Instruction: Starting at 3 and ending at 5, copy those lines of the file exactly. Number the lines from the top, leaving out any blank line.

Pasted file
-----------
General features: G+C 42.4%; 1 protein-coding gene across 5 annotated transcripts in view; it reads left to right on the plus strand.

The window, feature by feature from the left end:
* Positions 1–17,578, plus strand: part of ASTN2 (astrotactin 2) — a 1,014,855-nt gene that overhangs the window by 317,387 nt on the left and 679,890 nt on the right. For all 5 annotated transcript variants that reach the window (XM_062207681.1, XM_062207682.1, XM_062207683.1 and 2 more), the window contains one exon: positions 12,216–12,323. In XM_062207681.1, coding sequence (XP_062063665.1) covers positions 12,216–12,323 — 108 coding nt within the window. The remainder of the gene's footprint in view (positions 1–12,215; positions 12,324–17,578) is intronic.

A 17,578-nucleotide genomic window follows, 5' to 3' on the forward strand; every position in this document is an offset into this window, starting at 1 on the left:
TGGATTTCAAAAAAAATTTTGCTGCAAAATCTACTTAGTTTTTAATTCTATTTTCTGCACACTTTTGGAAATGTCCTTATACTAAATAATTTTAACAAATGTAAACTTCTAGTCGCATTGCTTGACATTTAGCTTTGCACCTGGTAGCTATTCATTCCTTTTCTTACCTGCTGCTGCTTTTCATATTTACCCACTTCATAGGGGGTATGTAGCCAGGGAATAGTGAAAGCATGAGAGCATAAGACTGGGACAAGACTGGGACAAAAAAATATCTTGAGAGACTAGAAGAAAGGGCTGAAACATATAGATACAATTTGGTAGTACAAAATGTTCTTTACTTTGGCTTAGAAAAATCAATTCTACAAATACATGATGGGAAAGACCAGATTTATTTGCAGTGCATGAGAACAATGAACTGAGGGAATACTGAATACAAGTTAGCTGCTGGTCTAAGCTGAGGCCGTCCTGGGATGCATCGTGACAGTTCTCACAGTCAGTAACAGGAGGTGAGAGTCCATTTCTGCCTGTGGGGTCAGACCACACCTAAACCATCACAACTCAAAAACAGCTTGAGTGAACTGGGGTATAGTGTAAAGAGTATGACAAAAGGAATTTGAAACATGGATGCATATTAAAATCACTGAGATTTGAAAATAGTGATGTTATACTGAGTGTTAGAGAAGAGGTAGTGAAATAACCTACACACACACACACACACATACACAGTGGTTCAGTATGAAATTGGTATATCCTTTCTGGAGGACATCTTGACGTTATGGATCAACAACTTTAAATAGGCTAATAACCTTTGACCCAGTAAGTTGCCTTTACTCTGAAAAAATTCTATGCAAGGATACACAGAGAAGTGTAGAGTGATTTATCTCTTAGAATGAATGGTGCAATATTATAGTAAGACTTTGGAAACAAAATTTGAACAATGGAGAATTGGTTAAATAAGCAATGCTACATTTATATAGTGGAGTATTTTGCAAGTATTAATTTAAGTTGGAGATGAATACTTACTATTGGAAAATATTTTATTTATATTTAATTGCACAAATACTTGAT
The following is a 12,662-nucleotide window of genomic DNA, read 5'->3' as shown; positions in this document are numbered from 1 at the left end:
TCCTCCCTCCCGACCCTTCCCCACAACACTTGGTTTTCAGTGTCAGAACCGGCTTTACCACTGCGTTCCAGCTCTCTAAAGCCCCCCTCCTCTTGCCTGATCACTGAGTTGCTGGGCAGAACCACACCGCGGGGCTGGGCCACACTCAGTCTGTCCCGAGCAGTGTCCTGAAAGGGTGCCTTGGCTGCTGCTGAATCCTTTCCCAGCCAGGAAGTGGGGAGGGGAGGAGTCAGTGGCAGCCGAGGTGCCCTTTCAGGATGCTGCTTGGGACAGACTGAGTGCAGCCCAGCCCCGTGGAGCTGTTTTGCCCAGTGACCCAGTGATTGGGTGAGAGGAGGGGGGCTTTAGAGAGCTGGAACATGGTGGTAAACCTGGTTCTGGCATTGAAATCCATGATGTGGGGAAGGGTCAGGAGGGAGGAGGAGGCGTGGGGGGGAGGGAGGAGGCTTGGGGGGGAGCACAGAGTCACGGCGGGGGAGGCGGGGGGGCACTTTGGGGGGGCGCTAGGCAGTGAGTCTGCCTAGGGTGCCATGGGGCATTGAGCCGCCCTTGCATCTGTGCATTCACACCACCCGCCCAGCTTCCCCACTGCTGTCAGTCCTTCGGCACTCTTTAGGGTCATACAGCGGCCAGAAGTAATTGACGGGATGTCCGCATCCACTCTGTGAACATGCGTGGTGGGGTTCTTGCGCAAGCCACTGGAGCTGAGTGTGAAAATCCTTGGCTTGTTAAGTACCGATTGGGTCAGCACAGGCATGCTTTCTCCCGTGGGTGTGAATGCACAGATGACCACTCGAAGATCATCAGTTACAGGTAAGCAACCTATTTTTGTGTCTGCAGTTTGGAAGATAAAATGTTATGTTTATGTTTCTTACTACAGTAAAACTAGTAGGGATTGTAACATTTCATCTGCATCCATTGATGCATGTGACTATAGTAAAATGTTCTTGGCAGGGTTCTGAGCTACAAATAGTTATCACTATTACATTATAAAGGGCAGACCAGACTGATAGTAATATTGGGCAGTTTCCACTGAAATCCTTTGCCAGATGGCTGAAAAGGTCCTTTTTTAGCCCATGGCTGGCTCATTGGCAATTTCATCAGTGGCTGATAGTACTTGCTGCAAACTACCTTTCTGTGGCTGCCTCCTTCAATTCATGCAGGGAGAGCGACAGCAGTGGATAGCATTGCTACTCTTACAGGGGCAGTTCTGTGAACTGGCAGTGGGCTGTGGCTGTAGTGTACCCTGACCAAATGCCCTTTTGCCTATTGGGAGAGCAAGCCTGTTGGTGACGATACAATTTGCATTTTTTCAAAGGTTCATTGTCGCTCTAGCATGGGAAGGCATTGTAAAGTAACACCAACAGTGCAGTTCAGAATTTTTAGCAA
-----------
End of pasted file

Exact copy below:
* Positions 1–17,578, plus strand: part of ASTN2 (astrotactin 2) — a 1,014,855-nt gene that overhangs the window by 317,387 nt on the left and 679,890 nt on the right. For all 5 annotated transcript variants that reach the window (XM_062207681.1, XM_062207682.1, XM_062207683.1 and 2 more), the window contains one exon: positions 12,216–12,323. In XM_062207681.1, coding sequence (XP_062063665.1) covers positions 12,216–12,323 — 108 coding nt within the window. The remainder of the gene's footprint in view (positions 1–12,215; positions 12,324–17,578) is intronic.

A 17,578-nucleotide genomic window follows, 5' to 3' on the forward strand; every position in this document is an offset into this window, starting at 1 on the left:
TGGATTTCAAAAAAAATTTTGCTGCAAAATCTACTTAGTTTTTAATTCTATTTTCTGCACACTTTTGGAAATGTCCTTATACTAAATAATTTTAACAAATGTAAACTTCTAGTCGCATTGCTTGACATTTAGCTTTGCACCTGGTAGCTATTCATTCCTTTTCTTACCTGCTGCTGCTTTTCATATTTACCCACTTCATAGGGGGTATGTAGCCAGGGAATAGTGAAAGCATGAGAGCATAAGACTGGGACAAGACTGGGACAAAAAAATATCTTGAGAGACTAGAAGAAAGGGCTGAAACATATAGATACAATTTGGTAGTACAAAATGTTCTTTACTTTGGCTTAGAAAAATCAATTCTACAAATACATGATGGGAAAGACCAGATTTATTTGCAGTGCATGAGAACAATGAACTGAGGGAATACTGAATACAAGTTAGCTGCTGGTCTAAGCTGAGGCCGTCCTGGGATGCATCGTGACAGTTCTCACAGTCAGTAACAGGAGGTGAGAGTCCATTTCTGCCTGTGGGGTCAGACCACACCTAAACCATCACAACTCAAAAACAGCTTGAGTGAACTGGGGTATAGTGTAAAGAGTATGACAAAAGGAATTTGAAACATGGATGCATATTAAAATCACTGAGATTTGAAAATAGTGATGTTATACTGAGTGTTAGAGAAGAGGTAGTGAAATAACCTACACACACACACACACACATACACAGTGGTTCAGTATGAAATTGGTATATCCTTTCTGGAGGACATCTTGACGTTATGGATCAACAACTTTAAATAGGCTAATAACCTTTGACCCAGTAAGTTGCCTTTACTCTGAAAAAATTCTATGCAAGGATACACAGAGAAGTGTAGAGTGATTTATCTCTTAGAATGAATGGTGCAATATTATAGTAAGACTTTGGAAACAAAATTTGAACAATGGAGAATTGGTTAAATAAGCAATGCTACATTTATATAGTGGAGTATTTTGCAAGTATTAATTTAAGTTGGAGATGAATACTTACTATTGGAAAATATTTTATTTATATTTAATTGCACAAATACTTGAT